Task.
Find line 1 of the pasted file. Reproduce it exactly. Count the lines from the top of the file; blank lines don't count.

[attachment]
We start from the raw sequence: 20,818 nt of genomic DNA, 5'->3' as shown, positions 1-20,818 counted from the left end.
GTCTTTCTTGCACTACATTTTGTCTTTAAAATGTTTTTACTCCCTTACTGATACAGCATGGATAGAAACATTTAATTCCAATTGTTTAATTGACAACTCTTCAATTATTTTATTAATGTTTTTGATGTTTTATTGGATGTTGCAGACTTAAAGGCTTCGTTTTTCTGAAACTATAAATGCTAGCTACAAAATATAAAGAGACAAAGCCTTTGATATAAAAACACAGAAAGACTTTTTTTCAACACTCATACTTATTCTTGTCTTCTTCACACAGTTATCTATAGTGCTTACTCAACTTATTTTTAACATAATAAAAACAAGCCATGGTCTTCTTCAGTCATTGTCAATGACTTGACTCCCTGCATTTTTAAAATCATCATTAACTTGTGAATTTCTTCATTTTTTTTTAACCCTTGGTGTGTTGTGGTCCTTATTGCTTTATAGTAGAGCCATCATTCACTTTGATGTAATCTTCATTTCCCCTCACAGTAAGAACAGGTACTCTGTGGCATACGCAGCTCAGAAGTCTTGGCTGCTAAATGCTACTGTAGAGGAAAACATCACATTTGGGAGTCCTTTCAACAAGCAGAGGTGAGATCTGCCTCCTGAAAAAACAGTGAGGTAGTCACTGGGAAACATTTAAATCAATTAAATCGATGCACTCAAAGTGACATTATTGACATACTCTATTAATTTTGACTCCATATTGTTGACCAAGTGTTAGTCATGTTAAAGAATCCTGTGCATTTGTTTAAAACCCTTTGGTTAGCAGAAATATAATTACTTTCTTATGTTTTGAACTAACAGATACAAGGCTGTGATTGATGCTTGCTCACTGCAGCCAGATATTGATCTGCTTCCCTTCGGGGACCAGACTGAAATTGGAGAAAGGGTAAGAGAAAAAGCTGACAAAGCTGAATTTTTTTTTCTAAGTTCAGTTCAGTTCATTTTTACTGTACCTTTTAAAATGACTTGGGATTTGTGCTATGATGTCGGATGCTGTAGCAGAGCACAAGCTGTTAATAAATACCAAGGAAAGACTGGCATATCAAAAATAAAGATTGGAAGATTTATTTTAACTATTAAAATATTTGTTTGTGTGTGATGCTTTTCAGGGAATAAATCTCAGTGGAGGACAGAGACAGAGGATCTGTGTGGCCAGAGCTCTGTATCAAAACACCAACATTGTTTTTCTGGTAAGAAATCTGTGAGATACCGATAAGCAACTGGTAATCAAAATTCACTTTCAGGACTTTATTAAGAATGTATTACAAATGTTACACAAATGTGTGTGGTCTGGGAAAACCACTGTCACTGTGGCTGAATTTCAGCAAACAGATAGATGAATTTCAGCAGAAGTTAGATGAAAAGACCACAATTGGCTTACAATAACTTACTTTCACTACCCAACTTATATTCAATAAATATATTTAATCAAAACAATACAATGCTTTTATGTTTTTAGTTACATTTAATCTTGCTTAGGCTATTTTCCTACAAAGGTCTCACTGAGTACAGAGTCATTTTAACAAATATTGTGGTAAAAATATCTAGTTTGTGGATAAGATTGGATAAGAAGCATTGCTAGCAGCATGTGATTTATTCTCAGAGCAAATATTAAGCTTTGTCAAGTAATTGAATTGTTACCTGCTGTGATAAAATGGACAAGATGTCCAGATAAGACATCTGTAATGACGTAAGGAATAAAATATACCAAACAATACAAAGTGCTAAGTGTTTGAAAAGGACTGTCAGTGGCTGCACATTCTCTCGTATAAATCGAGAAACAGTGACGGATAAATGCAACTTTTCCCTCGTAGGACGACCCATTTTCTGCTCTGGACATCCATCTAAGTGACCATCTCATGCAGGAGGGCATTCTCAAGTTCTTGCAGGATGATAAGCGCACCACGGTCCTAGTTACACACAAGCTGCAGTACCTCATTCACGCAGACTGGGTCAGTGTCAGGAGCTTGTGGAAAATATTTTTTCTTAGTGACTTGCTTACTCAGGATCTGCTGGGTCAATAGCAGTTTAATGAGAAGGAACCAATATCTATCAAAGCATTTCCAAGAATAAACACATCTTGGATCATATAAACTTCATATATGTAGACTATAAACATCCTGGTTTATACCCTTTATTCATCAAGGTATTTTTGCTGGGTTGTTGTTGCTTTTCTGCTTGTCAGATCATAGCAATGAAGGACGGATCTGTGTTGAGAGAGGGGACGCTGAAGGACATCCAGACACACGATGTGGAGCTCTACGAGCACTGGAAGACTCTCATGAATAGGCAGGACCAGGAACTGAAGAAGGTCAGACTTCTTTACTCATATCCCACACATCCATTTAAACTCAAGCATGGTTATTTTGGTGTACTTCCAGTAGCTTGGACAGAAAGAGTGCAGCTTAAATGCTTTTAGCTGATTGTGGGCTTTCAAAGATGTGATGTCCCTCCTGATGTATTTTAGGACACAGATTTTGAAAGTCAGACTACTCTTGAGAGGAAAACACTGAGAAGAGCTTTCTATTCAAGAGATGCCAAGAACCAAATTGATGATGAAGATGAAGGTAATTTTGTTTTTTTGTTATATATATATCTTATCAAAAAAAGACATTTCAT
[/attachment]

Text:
We start from the raw sequence: 20,818 nt of genomic DNA, 5'->3' as shown, positions 1-20,818 counted from the left end.